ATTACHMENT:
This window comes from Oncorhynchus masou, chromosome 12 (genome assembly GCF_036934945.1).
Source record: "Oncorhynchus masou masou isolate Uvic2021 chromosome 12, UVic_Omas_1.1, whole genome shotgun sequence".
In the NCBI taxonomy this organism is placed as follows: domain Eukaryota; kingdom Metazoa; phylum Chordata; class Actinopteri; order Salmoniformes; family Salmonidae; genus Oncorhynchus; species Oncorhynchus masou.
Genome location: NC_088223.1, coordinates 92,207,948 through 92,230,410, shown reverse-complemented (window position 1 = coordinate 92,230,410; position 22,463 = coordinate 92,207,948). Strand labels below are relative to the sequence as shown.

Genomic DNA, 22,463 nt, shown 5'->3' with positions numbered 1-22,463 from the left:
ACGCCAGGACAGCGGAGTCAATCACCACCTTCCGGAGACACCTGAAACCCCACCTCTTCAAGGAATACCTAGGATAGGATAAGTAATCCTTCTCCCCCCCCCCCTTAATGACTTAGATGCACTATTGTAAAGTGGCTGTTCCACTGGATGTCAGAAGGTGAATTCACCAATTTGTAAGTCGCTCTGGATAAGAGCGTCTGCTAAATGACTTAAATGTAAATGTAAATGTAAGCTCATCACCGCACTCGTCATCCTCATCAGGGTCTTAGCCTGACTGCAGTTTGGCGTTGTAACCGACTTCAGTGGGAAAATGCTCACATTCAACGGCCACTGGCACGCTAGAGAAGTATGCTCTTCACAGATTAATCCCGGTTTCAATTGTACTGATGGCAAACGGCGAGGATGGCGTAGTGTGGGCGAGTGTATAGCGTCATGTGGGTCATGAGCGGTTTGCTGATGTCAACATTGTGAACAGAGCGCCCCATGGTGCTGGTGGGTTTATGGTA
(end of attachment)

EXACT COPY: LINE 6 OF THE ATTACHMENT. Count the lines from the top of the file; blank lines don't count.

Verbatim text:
ACGCCAGGACAGCGGAGTCAATCACCACCTTCCGGAGACACCTGAAACCCCACCTCTTCAAGGAATACCTAGGATAGGATAAGTAATCCTTCTCCCCCCCCCCCTTAATGACTTAGATGCACTATTGTAAAGTGGCTGTTCCACTGGATGTCAGAAGGTGAATTCACCAATTTGTAAGTCGCTCTGGATAAGAGCGTCTGCTAAATGACTTAAATGTAAATGTAAATGTAAGCTCATCACCGCACTCGTCATCCTCATCAGGGTCTTAGCCTGACTGCAGTTTGGCGTTGTAACCGACTTCAGTGGGAAAATGCTCACATTCAACGGCCACTGGCACGCTAGAGAAGTATGCTCTTCACAGATTAATCCCGGTTTCAATTGTACTGATGGCAAACGGCGAGGATGGCGTAGTGTGGGCGAGTGTATAGCGTCATGTGGGTCATGAGCGGTTTGCTGATGTCAACATTGTGAACAGAGCGCCCCATGGTGCTGGTGGGTTTATGGTA